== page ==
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Movie Review: “Alien: Covenant”

by Douglas Ernst

Director Ridley Scott’s latest foray into the universe he made famous roughly 40 years ago is a bit like a Rorschach test. Is it primarily a Prometheus (2012) sequel or an Alien (1979) prequel? Is it a highbrow science-fiction flick about the origins and meaning of life, or is it just another opportunity to show seemingly smart people make stupid decisions that lead to gruesome deaths? Alien: Covenant, like a quickly scurrying “xenomorph,” is hard to nail down.

One of the big challenges with bringing a film like Alien: Covenant to the big screen is making it fresh. Die-hard fans of any beloved franchise (e.g., Star Wars) understand that on some level they’re paying for the same roller coaster ride, but that doesn’t absolve creators from supplying a few new twists and turns. Luckily for Alien fans they have a 79-year-old Scott, whose lifetime of experience brings forth a gorgeous film that demands respect despite its flaws.

Alien: Covenant’s plot revolves around a crew of would-be planetary colonists who are wakened from hypersleep due to an emergency. Their captain dies, and a pensive man of faith named Oram (Billy Crudup) takes his place. Newly widowed Daniels (Katherine Waterston), an android named Walter (David Fassbender), and a small band of explorers decide to investigate a radio signal from a nearby planet instead of reentering hypersleep and risking another calamity. The chaos that follows serves as the bridge between Prometheus and Alien.

As expected, Oram and much of his crew soon find themselves overwhelmed by a hostile planet filled with xenomorph-producing spores that burrow inside ears and noses. The team is saved by David (Fassbender), the older — but more problematically human — model of Walter from Prometheus. He hopes to hitch a ride on their orbiting spaceship once an electrical storm subsides, but for reasons he has no intention of disclosing to his innocent human visitors.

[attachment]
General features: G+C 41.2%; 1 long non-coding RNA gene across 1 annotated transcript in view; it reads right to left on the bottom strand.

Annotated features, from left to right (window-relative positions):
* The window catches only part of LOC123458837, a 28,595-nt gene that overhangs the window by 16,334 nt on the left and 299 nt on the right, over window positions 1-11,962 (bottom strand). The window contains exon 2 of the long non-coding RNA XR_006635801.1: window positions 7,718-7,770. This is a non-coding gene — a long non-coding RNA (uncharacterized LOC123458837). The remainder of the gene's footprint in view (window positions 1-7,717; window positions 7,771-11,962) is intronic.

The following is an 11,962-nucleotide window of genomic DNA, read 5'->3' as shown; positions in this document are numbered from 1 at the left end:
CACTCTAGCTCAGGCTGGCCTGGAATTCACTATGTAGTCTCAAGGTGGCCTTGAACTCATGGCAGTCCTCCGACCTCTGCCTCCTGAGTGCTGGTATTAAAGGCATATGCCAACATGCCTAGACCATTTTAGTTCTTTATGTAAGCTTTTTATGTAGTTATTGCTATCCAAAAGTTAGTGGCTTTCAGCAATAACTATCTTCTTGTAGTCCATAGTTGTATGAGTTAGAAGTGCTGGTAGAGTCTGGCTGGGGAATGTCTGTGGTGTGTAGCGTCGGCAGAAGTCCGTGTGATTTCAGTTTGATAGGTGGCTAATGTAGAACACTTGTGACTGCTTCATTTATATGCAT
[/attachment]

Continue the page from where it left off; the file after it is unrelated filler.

Without spoiling the movie, the key to understanding David’s motivations lie in Alien: Covenant’s prologue, in which he speaks with his inventor.

“If you created me, who created you?” asks David.

His “father” (Guy Pearce) calls it the “question of the ages.”

“Allow me then a moment to consider — you seek your creator; I am looking at mine,” replies David. “I will serve you, yet you are human. You will die, I will not.”

A further window into David’s digital mind comes later in the movie during a conversation with “brother” Walter. He references fallen angel Satan from John Milton’s Paradise Lost: “Better to reign in hell, than serve in heaven.”

Unfortunately, the screenplay by John Logan and Dante Harper never fully commits to questions about faith and God that could have been impressively explored by David and Walter. Just as Oram’s “faith” is generically referenced multiple times but never shown, the two androids are denied the chance to dig further into Milton: “To do aught good never will be our task; but ever to do ill our sole delight: As being the contrary to his high will Whom we resist. If then his providence out of our evil seek to bring forth good, our labor must be to pervert that end.”

In short, Alien: Covenant is a film that can’t quite tell if it wants to break free from the cinematic bonds of its predecessors or pander to a crowd that cheers at predictable gore. It yearns for new frontiers, but usually opts for familiar landscapes. It’s worth seeing, provided the viewer knows that not much has changed in four decades.

Rating: 3 out of 5 stars.

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